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Marcus Bolt - Process Not Prozac

A Discussion Continued.. From Subud Vision editors, October 16, 2007. Time 23:16

We have moved to this page some discussion that started on the general feedback page, but which gradually led to a discussion that was relevant to Marcus's Process Not Prozac article.

Fair, caring, human behaviour. From Bronte, October 14, 2007. Time 14:33

It is NOW that I, and probably everyone else who writes here, wants to see some changes, although yesterday would have been a good time too.

Simple things, like being humane enough to apologise now for past mistakes, so they can be items of behaviour that stop NOW!

Simple things like showing people that we care enough to reach out to those who are unhappy or dissatisfied, including members who walked away, or were driven away. (ME for one)

Latihan alone is not a substute for fair, caring, human behaviour, and doesn't guarantee it.

I get a bit fed up with those who say "latihan is enough"

I'd rather have a little friendly dialog than a One-time National Chairman shouting at me accross a courtyard, at National Congress, that I am a liar, as happened, without him checking his facts properly. Our Subud behaviour often fails to look good in the light of day.

We can act better than we do.

Common courtesy and decency, as an exercise of the mind and heart, are necessary alongside the latihan, in order for Subud to grow. And it is still much lacking where I live.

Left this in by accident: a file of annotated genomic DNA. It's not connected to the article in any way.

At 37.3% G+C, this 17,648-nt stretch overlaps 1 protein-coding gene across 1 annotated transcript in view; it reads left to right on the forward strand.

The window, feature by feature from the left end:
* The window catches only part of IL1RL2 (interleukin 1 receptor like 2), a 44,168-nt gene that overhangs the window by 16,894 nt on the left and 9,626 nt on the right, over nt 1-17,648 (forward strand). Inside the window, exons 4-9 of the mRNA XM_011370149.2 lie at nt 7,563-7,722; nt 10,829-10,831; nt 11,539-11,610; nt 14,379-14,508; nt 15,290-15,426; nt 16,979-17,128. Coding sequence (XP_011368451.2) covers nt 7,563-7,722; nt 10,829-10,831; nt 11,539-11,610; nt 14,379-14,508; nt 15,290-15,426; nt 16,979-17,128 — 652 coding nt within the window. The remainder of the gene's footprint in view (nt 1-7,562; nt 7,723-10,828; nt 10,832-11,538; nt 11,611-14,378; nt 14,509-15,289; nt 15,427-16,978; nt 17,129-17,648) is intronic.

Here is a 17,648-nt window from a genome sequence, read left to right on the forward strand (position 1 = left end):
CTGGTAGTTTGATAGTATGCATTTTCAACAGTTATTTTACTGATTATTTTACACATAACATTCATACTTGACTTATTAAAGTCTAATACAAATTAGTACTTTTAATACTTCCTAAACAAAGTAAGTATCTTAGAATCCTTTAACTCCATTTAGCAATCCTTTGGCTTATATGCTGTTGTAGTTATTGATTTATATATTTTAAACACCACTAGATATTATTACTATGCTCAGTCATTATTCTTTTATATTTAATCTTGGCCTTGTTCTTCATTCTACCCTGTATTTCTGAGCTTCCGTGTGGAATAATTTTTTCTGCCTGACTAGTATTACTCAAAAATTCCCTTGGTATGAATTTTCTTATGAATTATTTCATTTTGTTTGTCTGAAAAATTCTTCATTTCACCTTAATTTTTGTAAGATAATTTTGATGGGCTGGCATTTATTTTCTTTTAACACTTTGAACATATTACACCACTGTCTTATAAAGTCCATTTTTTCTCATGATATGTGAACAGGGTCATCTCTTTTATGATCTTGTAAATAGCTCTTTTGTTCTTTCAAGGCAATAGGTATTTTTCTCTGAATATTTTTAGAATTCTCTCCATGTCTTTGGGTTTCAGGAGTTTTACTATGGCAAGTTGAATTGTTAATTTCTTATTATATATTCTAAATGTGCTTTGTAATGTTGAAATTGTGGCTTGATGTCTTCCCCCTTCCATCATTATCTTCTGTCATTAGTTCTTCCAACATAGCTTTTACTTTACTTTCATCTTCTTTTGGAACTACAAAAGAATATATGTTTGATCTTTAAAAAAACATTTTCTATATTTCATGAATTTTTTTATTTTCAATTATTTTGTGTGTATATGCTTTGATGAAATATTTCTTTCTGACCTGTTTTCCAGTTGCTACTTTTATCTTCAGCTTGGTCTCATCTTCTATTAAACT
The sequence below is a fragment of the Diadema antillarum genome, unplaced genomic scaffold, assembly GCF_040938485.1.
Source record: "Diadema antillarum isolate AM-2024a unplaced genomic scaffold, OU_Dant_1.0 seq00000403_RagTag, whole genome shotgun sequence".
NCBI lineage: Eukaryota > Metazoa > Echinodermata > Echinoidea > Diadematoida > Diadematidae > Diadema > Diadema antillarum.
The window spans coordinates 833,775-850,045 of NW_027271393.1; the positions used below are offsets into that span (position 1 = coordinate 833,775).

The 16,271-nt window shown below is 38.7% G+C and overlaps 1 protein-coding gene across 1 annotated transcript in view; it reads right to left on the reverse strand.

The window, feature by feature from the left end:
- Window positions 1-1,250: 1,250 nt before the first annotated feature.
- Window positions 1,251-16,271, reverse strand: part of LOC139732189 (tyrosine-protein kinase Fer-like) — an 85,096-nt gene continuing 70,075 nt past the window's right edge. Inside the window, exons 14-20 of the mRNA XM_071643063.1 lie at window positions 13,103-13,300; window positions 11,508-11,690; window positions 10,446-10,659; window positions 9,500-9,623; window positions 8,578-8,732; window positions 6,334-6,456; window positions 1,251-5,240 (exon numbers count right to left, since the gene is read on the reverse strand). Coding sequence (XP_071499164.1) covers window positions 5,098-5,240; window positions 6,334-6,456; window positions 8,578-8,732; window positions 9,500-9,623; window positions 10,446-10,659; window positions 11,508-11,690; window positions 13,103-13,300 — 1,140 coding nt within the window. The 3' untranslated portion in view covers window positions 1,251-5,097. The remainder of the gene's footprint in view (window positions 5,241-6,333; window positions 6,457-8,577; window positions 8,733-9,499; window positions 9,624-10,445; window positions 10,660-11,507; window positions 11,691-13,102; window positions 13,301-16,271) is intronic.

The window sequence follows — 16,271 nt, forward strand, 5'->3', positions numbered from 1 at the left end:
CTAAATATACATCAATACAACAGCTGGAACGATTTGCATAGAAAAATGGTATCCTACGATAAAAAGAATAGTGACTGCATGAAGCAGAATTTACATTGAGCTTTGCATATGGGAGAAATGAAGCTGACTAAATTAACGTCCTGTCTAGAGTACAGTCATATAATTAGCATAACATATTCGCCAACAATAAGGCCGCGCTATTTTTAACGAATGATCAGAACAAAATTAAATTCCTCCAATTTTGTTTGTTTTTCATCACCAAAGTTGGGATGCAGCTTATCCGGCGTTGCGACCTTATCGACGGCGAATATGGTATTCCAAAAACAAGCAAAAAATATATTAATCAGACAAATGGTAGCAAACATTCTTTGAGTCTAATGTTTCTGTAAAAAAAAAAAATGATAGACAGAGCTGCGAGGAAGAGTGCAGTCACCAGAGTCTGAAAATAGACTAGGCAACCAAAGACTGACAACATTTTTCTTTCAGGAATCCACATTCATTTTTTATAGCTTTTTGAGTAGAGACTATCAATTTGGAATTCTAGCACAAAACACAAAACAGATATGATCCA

And I still believe Subud is meant to grow. Maybe not in my lifetime.

From Marcus Bolt, October 16, 2007. Time 14:30

Ah, Bronte,

How one half of me so agrees with you, as someone who was 'sold down the river' by a Subud member who used what had passed between us confidentially to sucker the whole group into lining me up as the cause of their ills (not to mention the writ from National Office and then being further crushed by two massive egos).

But the other half of me thinks, 'The trouble with maturity is, it makes me realise that I have no-one to blame but myself...'

It's OK though. I'm not suffering from some form of dementia. I read somewhere Bapak saying that at times, during the process, one will feel like two people. Well, he got that one right!

From Bronte, October 16, 2007. Time 15:29

I read (after) the comments about "blaming myself" and find a close connection with the eastern religions, met when I encounter Buddhists, or Yoga practitioners, or Theosophists.

And most of all from the Subud people I meet, and read comments from.

OK, you win, if you believe in Karma, SelfRealisation, Self Development, Self Salvation.

But if you believe in love towards humanity, which I used to think might be a component of Subud, then this taking blame for one's own suffering is not the reponsible attitude they say it is.

It is the cop out. because it let's everyone else take advantage of us, and hurt others (others than us) and we merely say "It's not my problem" if it is someone else, and "Oh,I deserved it" if it's us.

Go tell that to your murderer!

Sorry. I am old (62) and Heavy (in the classic Subud sense) and rather on the Outer with all the In crowd, and others.

Thanks anyway. I've learnt to turn bleeding wounds into scars, at least. I still drive everyone nuts with my idea that THEY should try to develop a caring or apologetic attitude. I am still trying to, some of the time.

That's what they told me to do at Sunday School - I think!

(Oh I forgot again -in Subud we are not allowed to think.)

Being normal. From Sahlan Diver, October 16, 2007. Time 15:43

Dear Marcus and Bronte,